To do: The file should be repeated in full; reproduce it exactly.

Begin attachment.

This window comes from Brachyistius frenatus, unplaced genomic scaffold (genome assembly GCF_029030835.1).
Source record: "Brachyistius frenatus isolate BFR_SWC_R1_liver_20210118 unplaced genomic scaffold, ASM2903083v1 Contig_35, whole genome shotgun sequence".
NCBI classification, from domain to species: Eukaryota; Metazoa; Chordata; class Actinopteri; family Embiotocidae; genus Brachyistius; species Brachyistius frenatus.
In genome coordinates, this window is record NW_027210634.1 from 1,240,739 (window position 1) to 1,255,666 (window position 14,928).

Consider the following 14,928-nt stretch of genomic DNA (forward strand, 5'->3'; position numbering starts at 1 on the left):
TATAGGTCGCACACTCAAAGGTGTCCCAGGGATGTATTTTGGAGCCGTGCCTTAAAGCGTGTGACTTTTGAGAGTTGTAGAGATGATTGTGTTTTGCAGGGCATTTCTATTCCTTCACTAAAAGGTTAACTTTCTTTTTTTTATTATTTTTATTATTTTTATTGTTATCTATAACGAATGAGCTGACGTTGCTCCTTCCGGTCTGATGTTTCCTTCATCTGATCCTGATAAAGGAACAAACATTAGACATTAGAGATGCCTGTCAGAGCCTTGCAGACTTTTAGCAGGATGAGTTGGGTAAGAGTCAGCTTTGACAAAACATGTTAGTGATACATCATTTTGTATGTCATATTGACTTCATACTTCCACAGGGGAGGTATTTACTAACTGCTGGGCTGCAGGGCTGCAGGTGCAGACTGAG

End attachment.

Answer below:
This window comes from Brachyistius frenatus, unplaced genomic scaffold (genome assembly GCF_029030835.1).
Source record: "Brachyistius frenatus isolate BFR_SWC_R1_liver_20210118 unplaced genomic scaffold, ASM2903083v1 Contig_35, whole genome shotgun sequence".
NCBI classification, from domain to species: Eukaryota; Metazoa; Chordata; class Actinopteri; family Embiotocidae; genus Brachyistius; species Brachyistius frenatus.
In genome coordinates, this window is record NW_027210634.1 from 1,240,739 (window position 1) to 1,255,666 (window position 14,928).

Consider the following 14,928-nt stretch of genomic DNA (forward strand, 5'->3'; position numbering starts at 1 on the left):
TATAGGTCGCACACTCAAAGGTGTCCCAGGGATGTATTTTGGAGCCGTGCCTTAAAGCGTGTGACTTTTGAGAGTTGTAGAGATGATTGTGTTTTGCAGGGCATTTCTATTCCTTCACTAAAAGGTTAACTTTCTTTTTTTTATTATTTTTATTATTTTTATTGTTATCTATAACGAATGAGCTGACGTTGCTCCTTCCGGTCTGATGTTTCCTTCATCTGATCCTGATAAAGGAACAAACATTAGACATTAGAGATGCCTGTCAGAGCCTTGCAGACTTTTAGCAGGATGAGTTGGGTAAGAGTCAGCTTTGACAAAACATGTTAGTGATACATCATTTTGTATGTCATATTGACTTCATACTTCCACAGGGGAGGTATTTACTAACTGCTGGGCTGCAGGGCTGCAGGTGCAGACTGAG